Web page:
Gonorrhea is a purulent infection of the surfaces of the mucous membrane caused by Neisseria gonorrhoeae. N. Gonorrhoeae.
It is spread by sexual contact or transmission during childbirth. The Centers for Disease Control (CDCE) recommends that all patients with Gonorrheal infection also be treated for presumed Chlamydia Coinfection.
Signs and symptoms
In women, the main genitourinary symptoms of Gonorrhea include the following:
- Vaginal discharge: the most frequent presenting symptom of Gonorrhea, the vaginal discharge of Endocervicitis, is generally described as thin, purulent, and slightly odorous; however, many patients have minimal or no symptoms of gonococcal cervicitis.
- Intermenstrual bleeding.
- Dyspareunia (painful intercourse)
- Low and mild abdominal pain.
If the infection progresses to Pelvic Inflammatory Disease (PID), the symptoms may include the following:
- Low abdominal pain
- Increased vaginal discharge or mucopurulent urethral discharge.
- Dysuria: usually without urgency or frequency.
- Sensitivity to cervical movement.
- Adnexal acuity (usually bilateral) or adnexal mass.
- Intermenstrual bleeding.
- Fever, chills, nausea, and vomiting (less common).
In men, the main genitourinary symptoms of Gonorrhea include the following:
- Urethritis: the primary manifestation of gonococcal infection in men; initial characteristics include burning during urination and serous secretion; a few days later, the discharge usually becomes more profuse, purulent, and, sometimes, tinged with blood
- Acute epididymitis: usually unilateral and often occurs together with a urethral discharge
- Urethral strictures: have become uncommon in the era of antibiotics. Still, they may present a decrease and abnormality of urine flow and secondary complications of prostatitis and cystitis.
- Rectal infection: may present with pain, pruritus, secretion, or tenesmus.
In newborns, in whom Bilateral Conjunctivitis (Neonatal Ophthalmia) often follows the vaginal delivery of a mother not treated with a gonococcal infection, the symptoms of gonococcal conjunctivitis include the following:
- Eye pain.
- Purulent discharge.
Look for the following genitourinary symptoms during the physical examination in women:
- Vacuum, urethral, or cervical mucopurulent or purulent discharge.
- Vaginal bleeding, vulvovaginitis in girls.
- Cervical friability, tendency to bleed after manipulation.
- Sensitivity to cervical movement during the bimanual pelvic examination.
- The annexes’ fullness and sensitivity are unilateral or bilateral (e.g., Ovaries, fallopian tubes).
- Pain/tenderness in the lower abdomen, with or without sensitivity to rebound.
- Possible low back pain.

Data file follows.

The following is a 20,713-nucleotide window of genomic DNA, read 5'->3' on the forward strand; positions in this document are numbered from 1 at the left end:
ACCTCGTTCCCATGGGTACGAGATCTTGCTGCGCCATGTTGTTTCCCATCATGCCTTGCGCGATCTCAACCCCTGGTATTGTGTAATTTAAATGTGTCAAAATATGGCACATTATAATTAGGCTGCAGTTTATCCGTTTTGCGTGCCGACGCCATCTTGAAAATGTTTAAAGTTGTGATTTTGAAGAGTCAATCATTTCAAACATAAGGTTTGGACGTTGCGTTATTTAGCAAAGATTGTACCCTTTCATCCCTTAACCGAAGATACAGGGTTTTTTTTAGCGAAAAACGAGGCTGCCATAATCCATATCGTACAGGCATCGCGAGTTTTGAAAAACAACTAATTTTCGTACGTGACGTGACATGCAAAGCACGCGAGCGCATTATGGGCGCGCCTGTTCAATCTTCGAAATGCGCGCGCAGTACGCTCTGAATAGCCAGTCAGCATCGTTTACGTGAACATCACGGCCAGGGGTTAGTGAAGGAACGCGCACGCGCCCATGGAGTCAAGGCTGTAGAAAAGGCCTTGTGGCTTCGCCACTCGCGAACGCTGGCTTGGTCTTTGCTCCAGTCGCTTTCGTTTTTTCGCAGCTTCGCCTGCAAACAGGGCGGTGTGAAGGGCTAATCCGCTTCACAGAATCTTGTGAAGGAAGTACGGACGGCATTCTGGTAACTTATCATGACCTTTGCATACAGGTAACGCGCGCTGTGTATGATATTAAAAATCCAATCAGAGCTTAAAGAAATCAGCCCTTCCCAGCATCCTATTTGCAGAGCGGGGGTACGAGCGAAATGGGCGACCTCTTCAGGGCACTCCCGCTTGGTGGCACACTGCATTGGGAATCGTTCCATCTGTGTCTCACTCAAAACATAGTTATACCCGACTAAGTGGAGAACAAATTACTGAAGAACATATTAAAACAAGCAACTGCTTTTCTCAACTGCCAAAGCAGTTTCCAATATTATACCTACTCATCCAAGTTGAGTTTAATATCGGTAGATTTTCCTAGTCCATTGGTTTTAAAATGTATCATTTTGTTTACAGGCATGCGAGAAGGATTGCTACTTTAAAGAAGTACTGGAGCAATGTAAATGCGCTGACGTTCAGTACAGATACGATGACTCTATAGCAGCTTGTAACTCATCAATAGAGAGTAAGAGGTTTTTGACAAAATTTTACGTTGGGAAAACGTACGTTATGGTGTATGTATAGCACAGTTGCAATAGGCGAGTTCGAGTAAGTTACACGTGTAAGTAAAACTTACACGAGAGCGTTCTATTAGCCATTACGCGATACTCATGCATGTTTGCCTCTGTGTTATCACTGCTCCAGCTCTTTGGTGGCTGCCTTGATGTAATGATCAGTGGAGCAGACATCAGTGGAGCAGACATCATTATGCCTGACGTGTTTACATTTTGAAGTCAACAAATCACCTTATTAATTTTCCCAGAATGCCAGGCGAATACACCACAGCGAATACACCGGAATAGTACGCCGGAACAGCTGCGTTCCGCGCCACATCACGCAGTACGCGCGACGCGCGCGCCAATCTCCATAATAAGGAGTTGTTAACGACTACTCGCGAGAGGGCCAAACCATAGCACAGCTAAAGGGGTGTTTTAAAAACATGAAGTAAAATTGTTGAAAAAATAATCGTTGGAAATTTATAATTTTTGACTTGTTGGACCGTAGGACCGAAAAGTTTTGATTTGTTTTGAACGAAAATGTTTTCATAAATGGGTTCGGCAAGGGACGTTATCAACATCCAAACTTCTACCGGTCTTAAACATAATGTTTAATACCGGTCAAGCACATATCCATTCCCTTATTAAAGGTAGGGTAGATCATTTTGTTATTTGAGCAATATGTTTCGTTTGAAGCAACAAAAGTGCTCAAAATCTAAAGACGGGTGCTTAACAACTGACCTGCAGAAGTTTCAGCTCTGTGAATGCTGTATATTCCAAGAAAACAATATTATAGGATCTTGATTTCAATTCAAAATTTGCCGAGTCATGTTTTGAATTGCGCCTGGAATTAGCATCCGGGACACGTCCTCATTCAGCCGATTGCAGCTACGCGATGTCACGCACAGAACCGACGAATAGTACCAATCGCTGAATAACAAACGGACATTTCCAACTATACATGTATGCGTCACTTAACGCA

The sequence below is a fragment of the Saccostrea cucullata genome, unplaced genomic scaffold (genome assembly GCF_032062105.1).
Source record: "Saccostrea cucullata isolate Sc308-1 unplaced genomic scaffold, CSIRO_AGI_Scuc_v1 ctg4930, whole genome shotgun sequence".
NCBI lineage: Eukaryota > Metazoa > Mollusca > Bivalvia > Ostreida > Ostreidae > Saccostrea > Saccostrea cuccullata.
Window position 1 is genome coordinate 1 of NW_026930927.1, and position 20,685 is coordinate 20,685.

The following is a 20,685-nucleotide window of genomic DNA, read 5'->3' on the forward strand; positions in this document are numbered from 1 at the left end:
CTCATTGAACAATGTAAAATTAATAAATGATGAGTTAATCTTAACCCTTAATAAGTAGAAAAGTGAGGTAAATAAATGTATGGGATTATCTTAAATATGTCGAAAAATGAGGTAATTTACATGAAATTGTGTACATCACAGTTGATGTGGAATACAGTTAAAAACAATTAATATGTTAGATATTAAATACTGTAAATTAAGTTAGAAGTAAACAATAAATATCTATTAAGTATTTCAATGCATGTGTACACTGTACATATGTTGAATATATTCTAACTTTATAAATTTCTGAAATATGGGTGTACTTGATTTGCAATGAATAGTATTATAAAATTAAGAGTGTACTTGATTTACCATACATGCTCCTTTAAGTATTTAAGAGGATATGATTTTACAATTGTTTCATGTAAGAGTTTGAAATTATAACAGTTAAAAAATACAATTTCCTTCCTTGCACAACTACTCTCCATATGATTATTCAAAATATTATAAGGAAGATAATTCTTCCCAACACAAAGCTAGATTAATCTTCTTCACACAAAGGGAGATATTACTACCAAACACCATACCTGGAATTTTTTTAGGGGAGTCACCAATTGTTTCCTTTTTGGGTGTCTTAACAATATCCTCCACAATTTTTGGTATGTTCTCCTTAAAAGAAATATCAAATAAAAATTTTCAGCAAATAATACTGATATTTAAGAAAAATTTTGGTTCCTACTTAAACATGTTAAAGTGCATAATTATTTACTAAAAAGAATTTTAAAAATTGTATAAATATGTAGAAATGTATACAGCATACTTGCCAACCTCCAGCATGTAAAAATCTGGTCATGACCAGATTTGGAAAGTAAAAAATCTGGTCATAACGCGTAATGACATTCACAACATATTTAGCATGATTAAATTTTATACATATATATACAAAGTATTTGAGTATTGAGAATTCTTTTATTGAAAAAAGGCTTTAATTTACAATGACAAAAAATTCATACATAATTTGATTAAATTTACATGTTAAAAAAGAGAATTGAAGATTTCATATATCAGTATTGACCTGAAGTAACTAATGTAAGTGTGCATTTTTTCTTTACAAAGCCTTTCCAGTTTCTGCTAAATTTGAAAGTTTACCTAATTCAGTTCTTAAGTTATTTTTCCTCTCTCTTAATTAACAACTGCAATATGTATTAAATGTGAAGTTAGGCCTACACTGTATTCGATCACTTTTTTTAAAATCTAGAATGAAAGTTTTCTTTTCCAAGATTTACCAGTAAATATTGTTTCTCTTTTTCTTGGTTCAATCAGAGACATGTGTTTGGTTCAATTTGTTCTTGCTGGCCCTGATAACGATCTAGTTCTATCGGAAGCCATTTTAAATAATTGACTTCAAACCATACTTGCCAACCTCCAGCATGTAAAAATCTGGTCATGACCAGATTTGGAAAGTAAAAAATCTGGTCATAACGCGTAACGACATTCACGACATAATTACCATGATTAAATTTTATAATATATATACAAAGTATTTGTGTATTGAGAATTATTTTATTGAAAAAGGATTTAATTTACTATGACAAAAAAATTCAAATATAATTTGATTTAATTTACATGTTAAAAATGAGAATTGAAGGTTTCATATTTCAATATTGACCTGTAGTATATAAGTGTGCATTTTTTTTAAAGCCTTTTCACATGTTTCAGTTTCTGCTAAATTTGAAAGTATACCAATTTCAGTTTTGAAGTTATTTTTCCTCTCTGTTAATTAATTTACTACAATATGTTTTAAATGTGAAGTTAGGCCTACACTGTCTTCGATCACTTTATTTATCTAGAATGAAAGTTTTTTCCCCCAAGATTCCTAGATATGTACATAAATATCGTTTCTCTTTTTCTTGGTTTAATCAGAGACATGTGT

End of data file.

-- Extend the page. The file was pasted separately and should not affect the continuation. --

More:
- Upper proper abdominal sensation (with perihepatitis).
Look for the following genitourinary symptoms during the physical examination in men:
- Mucopurulent or purulent urethral discharge: obtained by milking the urethra along the axis of the penis.
- Possible epididymitis: unilateral epididymal sensitivity and edema, with or without penile discharge or dysuria.
- Penal edema: without other manifest inflammatory signs.
- Urethral stricture: Uncommon; more often seen in the pre-antibiotic era with urethral irrigation using caustic liquids.
Culture is the most common diagnostic test for Gonorrhea, followed by the deoxyribonucleic acid (DNA) probe and then the Polymerase Chain Reaction (PCR) and the Ligand Chain Reaction (RCL) assay.
The DNA probe is an antigen detection test that uses a search to detect gonorrhea DNA in samples.
The specific culture of a swab from the site of infection is a standard criterion for diagnosis in all possible areas of gonococcal disease.
Cultures are beneficial when the clinical diagnosis is unclear, when treatment failure has occurred, when contact tracking is problematic and when legal questions arise.
Three sets of blood cultures should also be obtained.
For uncomplicated Urogenital, Anorectal, and Pharyngeal Gonorrhea infection, a medication regimen may use Ceftriaxone plus Azithromycin or Doxycycline.
Antimicrobial drugs used alone or in various combinations in other gonococcal infections include the following:
- Gonococcal Arthritis: Ceftriaxone.
- Gonococcal conjunctivitis: Ceftriaxone
- Gonorrhea: Cefoxitin, Ceftriaxone, Doxycycline, Metronidazole, Cefotetan, Clindamycin, Gentamicin.
- Gonococcal epididymitis: Ceftriaxone, Doxycycline.
- Gonococcal meningitis and endocarditis: Ceftriaxone.
Sexually transmitted infection
Gonococcal infection usually follows inoculation of the mucosa during vaginal, anal, or oral sexual contact. It can also be caused by mucosa injection by fingers or other contaminated objects.
Transmission through penile-rectal contact is quite efficient.
The risk of transmission of N. Gonorrhoeae from an infected woman to the urethra of her male partner is approximately 20% per episode of vaginal intercourse and increases to 60-80% after four or more exposures.